Day 16: Dulwich Picture Gallery and Blue Brick Cafe

Dulwich Picture Gallery is one of those things I’d been meaning to do for about five years and never got around to doing. Having the added prod in the back to get out and doing things means that today an outing to Dulwich was in order. While there, it was also a good reason to try out a new place to eat.

The Gallery

Dulwich Picture Gallery is a short walk through Dulwich Park away from the main road where the bus from my house drops me. It’s not particularly large, but the collection is interesting. It contains the mausoleum of the founder and it is the oldest gallery in England. The collection heavily features Old Masters. It turns that they have an exhibition of  Adriaen van de Velde‘s works, an artist I’d not heard of before, or at least could not recall. There were a number of very impressive landscape paintings, with spectacular clouds. I was particularly impressed with a number of the sketches and drawings. It is definitely worth a visit, even if it was a bit too busy.

The Cafe

A bit hungry after the walk to the gallery through the park, it was time for some food. I’d heard about Blue Brick Cafe, a vegetarian restaurant in East Dulwich. Hidden on one of the side-street off Lordship Lane, it serves a range of breakfast options as well as a list of lunch choice which seem to change daily. The food was great, and incredibly good value. I had a cheese pancake with a kale salad, for about 9 pounds. The staff was friendly too. A much more pleasurable experience than yesterday’s burger drama.

Moment of reflection

Tomorrow it will time for something different, unrelated trying a new food place. Also, walking around Dulwich Park made me realise I would really like to live slightly closer to a park, preferably slightly greener as well. Dulwich is a lovely area, and the street art that has appeared on many of the side-streets of the lane is incredible. If you haven’t been to Dulwich, you should go.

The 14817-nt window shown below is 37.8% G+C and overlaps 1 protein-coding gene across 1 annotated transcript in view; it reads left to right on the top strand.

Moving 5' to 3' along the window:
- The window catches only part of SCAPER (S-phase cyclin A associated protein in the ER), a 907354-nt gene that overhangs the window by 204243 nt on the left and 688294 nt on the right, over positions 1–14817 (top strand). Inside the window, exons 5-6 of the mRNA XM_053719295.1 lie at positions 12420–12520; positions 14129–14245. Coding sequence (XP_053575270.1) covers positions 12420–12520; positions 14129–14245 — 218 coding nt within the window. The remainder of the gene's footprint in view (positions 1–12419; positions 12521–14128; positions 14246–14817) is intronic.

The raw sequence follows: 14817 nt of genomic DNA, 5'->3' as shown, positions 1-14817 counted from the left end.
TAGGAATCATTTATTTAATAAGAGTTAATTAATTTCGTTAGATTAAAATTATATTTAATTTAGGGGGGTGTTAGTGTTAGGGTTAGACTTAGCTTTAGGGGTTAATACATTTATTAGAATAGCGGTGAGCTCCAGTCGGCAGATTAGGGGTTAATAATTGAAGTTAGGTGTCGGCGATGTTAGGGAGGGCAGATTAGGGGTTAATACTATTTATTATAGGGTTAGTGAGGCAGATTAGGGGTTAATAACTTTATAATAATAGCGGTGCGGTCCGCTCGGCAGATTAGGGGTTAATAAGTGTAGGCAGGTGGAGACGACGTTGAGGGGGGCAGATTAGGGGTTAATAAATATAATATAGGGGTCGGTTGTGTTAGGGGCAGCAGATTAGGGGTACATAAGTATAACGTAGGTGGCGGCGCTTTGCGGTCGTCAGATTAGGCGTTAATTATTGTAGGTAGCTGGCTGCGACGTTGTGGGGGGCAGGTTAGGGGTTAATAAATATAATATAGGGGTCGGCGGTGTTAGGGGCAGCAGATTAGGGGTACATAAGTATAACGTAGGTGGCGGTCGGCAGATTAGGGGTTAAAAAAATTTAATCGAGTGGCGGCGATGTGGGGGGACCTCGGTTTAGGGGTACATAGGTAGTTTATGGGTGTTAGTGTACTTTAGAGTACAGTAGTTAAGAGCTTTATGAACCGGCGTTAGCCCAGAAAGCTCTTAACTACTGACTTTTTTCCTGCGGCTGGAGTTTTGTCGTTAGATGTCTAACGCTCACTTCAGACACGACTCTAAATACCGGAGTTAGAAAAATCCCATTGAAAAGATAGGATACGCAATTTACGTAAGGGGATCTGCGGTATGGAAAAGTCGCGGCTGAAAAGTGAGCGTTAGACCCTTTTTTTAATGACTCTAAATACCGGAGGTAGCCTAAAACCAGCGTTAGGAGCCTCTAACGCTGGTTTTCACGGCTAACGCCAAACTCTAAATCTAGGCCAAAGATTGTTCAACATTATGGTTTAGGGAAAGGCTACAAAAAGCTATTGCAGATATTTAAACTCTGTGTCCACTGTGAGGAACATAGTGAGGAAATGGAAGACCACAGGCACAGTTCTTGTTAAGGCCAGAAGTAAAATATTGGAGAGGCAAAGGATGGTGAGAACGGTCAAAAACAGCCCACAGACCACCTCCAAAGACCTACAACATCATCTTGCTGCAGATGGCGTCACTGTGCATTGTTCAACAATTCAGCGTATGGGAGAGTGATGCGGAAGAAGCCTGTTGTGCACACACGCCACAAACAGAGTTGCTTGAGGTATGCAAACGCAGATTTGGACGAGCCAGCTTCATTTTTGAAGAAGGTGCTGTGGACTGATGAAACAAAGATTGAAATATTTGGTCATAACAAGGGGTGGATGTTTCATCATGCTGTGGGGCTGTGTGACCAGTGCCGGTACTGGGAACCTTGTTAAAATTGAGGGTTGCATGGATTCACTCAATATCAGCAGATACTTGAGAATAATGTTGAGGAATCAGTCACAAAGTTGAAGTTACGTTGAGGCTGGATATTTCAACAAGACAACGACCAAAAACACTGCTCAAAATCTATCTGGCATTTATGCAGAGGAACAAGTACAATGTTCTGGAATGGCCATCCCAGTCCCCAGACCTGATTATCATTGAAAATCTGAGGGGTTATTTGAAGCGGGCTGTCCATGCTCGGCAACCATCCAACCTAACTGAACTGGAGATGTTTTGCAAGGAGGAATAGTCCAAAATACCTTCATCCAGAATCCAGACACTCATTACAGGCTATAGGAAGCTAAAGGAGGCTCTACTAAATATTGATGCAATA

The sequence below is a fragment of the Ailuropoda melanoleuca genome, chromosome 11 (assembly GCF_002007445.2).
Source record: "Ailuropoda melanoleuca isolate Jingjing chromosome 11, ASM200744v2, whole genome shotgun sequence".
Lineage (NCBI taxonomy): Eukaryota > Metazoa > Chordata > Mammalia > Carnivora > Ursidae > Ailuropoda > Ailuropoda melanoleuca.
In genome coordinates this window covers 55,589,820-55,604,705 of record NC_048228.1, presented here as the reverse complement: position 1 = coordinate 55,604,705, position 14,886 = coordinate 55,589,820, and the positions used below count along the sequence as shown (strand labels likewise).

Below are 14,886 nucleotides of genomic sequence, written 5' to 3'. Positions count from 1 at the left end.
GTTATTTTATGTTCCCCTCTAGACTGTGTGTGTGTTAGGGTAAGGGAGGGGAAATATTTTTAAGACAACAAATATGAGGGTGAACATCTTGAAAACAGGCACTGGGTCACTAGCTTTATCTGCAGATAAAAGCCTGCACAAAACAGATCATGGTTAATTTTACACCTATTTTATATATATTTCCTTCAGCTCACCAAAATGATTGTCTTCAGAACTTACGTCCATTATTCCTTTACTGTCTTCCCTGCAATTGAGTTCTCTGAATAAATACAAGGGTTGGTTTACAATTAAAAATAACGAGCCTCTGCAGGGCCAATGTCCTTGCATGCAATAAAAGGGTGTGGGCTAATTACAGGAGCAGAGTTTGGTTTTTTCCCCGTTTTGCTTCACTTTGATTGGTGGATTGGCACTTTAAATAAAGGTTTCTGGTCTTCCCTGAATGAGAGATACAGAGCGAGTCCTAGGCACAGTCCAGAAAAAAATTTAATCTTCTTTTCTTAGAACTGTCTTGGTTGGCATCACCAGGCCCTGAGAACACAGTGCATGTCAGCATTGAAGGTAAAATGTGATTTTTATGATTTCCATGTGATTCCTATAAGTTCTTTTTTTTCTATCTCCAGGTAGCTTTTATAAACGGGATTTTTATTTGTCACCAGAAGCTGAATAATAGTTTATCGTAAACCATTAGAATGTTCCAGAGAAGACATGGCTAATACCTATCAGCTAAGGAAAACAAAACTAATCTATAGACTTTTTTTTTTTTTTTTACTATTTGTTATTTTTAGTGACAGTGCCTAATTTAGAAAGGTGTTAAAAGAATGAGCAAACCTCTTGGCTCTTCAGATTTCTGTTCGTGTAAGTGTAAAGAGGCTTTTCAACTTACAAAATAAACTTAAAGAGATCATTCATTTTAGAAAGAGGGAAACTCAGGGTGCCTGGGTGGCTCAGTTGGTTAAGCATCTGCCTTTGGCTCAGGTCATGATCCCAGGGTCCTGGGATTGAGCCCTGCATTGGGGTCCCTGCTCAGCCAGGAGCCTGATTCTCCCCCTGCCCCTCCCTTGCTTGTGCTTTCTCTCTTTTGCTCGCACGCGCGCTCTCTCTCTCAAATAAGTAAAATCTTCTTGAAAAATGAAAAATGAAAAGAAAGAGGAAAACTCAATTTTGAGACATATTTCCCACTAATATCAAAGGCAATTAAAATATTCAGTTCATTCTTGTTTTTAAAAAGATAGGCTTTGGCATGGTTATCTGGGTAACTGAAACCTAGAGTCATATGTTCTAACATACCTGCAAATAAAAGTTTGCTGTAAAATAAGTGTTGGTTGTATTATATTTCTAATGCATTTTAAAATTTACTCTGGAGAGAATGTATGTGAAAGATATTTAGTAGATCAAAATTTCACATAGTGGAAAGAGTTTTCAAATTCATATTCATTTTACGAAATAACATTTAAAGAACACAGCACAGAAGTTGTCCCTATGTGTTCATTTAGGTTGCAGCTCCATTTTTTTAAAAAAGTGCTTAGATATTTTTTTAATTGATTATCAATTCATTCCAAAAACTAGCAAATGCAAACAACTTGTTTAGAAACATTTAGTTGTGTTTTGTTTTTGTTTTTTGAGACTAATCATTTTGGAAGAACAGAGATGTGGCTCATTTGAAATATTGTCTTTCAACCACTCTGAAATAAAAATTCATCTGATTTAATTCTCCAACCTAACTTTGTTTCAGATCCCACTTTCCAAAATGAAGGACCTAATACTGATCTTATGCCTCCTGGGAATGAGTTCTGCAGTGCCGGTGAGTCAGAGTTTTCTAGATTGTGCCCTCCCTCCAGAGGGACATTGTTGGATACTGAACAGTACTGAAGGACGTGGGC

Day 10: Visit a London gallery on the morning of New Year’s day

The view from the Tate Switch House

I’ve never spent New Year’s day traipsing around a London gallery. Today we wandered around the new Tate Modern extension, the Switch House. This was followed with a brief trip to Greenwich and Blackheath, before heading home as the rain started pelting down.

The Tate Modern

I’d not visited the Tate since the extension, and it’s well worth the visit. The space is fabulous, with numerous interesting nooks combined with sweeping vistas. Skip the elevators, the stairs draw you further and further up into the pyramid, before exposing what’s probably the most amazing free view in London. The most interesting artist on display is Louise Bourgeois. I’m not particularly good at expressing my opinions about art, but I would recommend that you go see this collection. There a number of very interesting pieces in a variety of media, and I will definitely spend some time in the near future researching her. An interesting.

Thames Clipper to Greenwich

Since we were in central London anyway with hardly anyone about, we hopped down to Greenwich and walked through the park to Blackheath. Instead of messing about with the Tube or trains, we sailed down a choppy Thames on a river bus. The Thames Clippers are a lot of fun and you can use your Oyster card. If you’re a tourist visiting London, don’t take the touristy boats. The Clippers are much cheaper and the view is as good. And they still sell coffee and snacks on board. The trip almost feels like a little holiday. Blackheath is my old stomping ground, and if you want to have a nice lunch with a view of the heath, you should pop into the Hare & Billet – it’s always worth a visit.

A combination of free or nearly free things to do in London is the perfect way to start the new year. I think it’s a much better way than waking up with a hangover at 11am and slobbing through the day. I wouldn’t mind make a gallery visiting on New Year’s morning a new tradition.